Nov 17, 2013 1:58 PM by Ian Auzenne
The Louisiana chapter of the United States Specialty Sports Association welcomed eight new members to its hall of fame on November 9 during a ceremony held at the Hotel Acadiana. Legends of Louisiana softball, including many previous inductees to the hall, were in attendance to witness the enshrining of the Class of 2014.
The inductees were players Rocky Hebert (Breaux Bridge) and Melissa Frederick (Scott), manager Leo McClure (Hoschton, Ga.), umpires Amos Mosely and Percy Mosely (Houma), director Richard "Dickie" Davis (Amite), and Ray and Mary Claire Polito (Baton Rouge) in the special category. In addition, the Bud Light Softball Team from Thibodeaux was inducted into Louisiana USSSA's Hall of Honor.
Hebert began playing ball at the age of four. When he learned how to ride a bike, Hebert began making regular 10-mile round trips to a camp in Parks to Rodney Verret's every day to practice. That practice paid off, as Hebert finished his career with a batting average of .650 and numerous championships, including a world championship he won with the Athletic Shop and three Knights of Columbus national championships he won with Mire Council 7411. In addition to these squads, Hebert also played for-among others-the Big Boys, Mississippi Grand Slam, and the Bridge.
Frederick is arguably the greatest female player in the history of Louisiana USSSA. The sixth female inductee into the hall, Frederick is known as the "Vacuum Cleaner" for her extraordinary fielding at third base; she is still one of the few women to play that position regularly in competitive mixed competition. Frederick began her career in slow-pitch after playing Little League Baseball and winning all-district MVP honors in fast-pitch at Acadiana High School. During her 30-year career, Frederick played in 3,840 games and finished with a batting average of .683. She won numerous regional and state championships, claiming several all-tournament and MVP awards along the way.
McClure is the most-decorated coach to be inducted into the Louisiana USSSA Hall of Fame. A former high school and college basketball coach and player, McClure began hosting USSSA baseball and softball events in 1993, including a 12AAA World Series at Alex Box Stadium. His greatest accomplishments came after he formed the Louisiana Tigers program in 2000. McClure started with only one team, but the program eventually grew to five teams in the 11-, 12-, 13-, and 14-year-old divisions. The nationally-recognized program has won two national championships and has finished as national runner-up twice more. More than 150 of McClure's players went on to play college baseball, while 35 went on to play professionally.
Davis began his USSSA career in 1981 as an umpire. During his 12 years wearing the red uniform, Davis called a number of divisional, regional, and national tournaments. Davis also officiated the 1982 USSSA Church World Series and was invited to umpire the 1993 Men's Major World Series. Davis's work as an official were recognized in 1992 when he was named the Louisiana Umpire of the Year. After retiring from umpiring, Davis was named the area director the Hammond/Slidell region. Because of his leadership abilities and connection with the softball teams in the area, the area grew almost overnight, becoming one of Louisiana USSSA biggest and most-successful districts.
Brothers Amos and Percy Mosely began their umpiring careers in 1976 as fill-in officials, taking the field when a regularly-scheduled umpire failed to show up at their park. They learned the ropes of umpiring through a trial by fire. However, their distinctive flair and knowledge of the rules made them highly regarded by players and tournament directors alike. The twin brothers have called state, regional, national, and world tournaments all across the United States, including the Black American World Series in Ft. Worth, Texas, and the Whole Enchilada in Las Cruces, NM. Amos and Percy are among the few to officiate and play in a world tournament, claiming a ninth-place finish with Nero Lounge at a world tournament in Wooster, Ohio.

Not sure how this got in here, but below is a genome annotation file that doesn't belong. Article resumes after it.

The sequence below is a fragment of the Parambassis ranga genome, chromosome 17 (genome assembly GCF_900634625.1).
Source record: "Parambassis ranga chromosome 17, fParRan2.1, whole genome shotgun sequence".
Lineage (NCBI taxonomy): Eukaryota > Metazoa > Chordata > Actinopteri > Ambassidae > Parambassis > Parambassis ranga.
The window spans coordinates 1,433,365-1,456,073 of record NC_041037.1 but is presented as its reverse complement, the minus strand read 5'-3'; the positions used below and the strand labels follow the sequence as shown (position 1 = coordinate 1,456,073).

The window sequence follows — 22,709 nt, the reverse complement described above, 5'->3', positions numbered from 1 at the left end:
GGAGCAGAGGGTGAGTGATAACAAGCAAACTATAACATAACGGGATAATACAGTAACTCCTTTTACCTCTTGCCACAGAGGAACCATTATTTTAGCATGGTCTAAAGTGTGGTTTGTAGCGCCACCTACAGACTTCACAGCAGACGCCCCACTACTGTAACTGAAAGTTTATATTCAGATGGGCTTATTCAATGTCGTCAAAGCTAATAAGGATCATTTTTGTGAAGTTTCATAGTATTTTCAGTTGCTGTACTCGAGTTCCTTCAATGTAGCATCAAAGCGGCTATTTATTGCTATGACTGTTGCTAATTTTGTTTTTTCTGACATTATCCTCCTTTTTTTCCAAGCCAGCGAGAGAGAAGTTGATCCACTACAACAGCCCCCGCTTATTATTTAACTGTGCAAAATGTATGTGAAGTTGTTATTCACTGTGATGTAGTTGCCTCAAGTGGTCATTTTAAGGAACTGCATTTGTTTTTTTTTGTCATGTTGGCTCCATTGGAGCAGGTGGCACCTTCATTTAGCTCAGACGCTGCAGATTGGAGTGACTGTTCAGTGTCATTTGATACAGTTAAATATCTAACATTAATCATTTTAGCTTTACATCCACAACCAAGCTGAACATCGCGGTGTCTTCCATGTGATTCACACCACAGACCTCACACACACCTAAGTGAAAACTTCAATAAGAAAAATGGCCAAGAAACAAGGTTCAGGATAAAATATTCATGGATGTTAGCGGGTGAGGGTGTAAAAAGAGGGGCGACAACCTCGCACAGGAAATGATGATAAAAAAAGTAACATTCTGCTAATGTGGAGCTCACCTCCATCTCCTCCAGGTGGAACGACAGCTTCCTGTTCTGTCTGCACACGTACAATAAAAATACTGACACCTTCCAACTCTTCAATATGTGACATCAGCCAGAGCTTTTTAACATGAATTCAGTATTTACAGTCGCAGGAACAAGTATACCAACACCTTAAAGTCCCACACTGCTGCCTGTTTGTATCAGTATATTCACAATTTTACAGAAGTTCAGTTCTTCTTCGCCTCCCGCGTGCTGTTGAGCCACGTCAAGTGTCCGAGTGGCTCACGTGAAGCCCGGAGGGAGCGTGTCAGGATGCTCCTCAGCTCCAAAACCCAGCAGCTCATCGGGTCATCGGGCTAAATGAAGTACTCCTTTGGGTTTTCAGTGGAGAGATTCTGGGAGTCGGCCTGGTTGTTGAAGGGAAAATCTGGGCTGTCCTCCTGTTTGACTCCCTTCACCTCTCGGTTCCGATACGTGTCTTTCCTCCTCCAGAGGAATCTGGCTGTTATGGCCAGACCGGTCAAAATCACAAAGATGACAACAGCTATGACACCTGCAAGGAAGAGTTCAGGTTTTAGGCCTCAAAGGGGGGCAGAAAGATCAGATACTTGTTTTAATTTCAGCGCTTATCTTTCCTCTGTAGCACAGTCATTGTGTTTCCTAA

Ray Polito was born into the world of softball. He grew up watching his father and his siblings play softball. When he was old enough, Polito began his playing career with Louis Mechanical. Polito has played in all 41 years of the St. Louis Softball Program's existence and continues to play in both the program's men's and mixed leagues. When Mary Claire married Ray, she quickly jumped into the behind-the-scenes work of the St. Louis program by running the concession stand. In the 36 years they have been married, Mary Claire and Ray have continuously worked to build the program into one of the finest in the state. Their children also take part in the program as players and volunteer workers, becoming the third generation of Politos to participate in the St. Louis program.
Hall-of-Honor inductee Bud Light Softball was formed in 1982. The Thibodeaux-based team claimed the Men's Class D state title in both 1983 and 1984, going 17-0 in state play during that stretch. In 1985, the squad moved up to Class C, winning the regional championship that season. Bud Light moved up again, this time to Class B. There, they captured another regional championship in 1998. During the team's 20-year existence, more than 50 athletes played for the squad.
Louisiana USSSA also recognized the six people elected to the hall's Class of 2014. They are players Todd Thomas (Lafayette) and Roy Poche (St. Martinville), manager Mackey Hopkins (Brandon, Ms.), umpire Don Halpin (Lafayette), director David "Sarge" Stratton (Longville), special category inductee Becca Vaughn (Metairie). They will be honored at the 2014 Louisiana USSSA Hall-of-Fame Banquet next fall.
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